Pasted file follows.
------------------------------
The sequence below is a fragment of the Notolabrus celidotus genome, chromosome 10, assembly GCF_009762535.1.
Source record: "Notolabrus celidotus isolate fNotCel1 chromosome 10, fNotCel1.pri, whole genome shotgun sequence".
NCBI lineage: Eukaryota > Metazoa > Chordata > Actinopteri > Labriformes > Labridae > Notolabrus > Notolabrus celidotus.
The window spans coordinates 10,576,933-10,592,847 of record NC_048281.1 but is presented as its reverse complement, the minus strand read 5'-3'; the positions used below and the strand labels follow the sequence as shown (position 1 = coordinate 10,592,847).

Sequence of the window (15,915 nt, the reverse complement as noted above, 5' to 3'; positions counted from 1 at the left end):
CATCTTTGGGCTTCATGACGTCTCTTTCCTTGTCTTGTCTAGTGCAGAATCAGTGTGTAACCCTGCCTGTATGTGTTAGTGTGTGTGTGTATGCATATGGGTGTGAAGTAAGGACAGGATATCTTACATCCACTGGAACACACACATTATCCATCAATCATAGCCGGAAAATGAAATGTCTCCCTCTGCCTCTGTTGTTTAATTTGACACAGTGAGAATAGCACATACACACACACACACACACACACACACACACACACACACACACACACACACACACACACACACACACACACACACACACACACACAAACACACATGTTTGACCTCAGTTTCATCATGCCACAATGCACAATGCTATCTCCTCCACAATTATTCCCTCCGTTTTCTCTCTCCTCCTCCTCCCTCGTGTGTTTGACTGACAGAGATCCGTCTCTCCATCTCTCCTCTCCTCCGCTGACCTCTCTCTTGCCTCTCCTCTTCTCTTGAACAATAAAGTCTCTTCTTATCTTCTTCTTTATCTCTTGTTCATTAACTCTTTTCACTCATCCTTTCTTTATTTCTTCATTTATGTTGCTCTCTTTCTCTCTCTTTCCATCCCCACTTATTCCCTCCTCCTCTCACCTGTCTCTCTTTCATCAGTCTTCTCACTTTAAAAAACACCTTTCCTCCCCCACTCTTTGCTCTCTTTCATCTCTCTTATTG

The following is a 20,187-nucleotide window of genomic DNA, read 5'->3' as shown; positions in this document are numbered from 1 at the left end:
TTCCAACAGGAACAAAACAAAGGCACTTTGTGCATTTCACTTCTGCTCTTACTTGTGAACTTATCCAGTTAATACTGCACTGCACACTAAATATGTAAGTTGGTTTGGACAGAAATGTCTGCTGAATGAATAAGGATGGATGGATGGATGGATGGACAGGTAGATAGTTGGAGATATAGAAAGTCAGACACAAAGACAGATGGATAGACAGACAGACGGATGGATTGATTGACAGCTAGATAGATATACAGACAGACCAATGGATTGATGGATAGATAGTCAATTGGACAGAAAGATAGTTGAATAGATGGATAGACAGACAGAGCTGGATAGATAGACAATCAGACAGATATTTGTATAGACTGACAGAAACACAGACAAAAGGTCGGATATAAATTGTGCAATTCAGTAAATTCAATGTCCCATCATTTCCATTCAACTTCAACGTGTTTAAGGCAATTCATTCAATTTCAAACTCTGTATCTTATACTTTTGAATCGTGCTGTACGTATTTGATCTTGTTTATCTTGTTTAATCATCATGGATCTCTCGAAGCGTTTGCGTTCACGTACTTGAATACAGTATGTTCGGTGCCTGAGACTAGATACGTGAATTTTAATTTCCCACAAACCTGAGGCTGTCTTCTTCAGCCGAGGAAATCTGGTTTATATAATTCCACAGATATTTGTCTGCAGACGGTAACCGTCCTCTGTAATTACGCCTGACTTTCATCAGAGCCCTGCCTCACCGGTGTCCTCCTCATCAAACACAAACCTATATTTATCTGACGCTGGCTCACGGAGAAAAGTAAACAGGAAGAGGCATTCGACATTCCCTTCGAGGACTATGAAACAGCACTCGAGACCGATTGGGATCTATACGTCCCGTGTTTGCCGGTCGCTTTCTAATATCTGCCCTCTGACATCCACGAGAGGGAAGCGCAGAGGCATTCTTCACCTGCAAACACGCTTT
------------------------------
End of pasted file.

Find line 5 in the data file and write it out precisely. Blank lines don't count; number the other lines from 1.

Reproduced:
Sequence of the window (15,915 nt, the reverse complement as noted above, 5' to 3'; positions counted from 1 at the left end):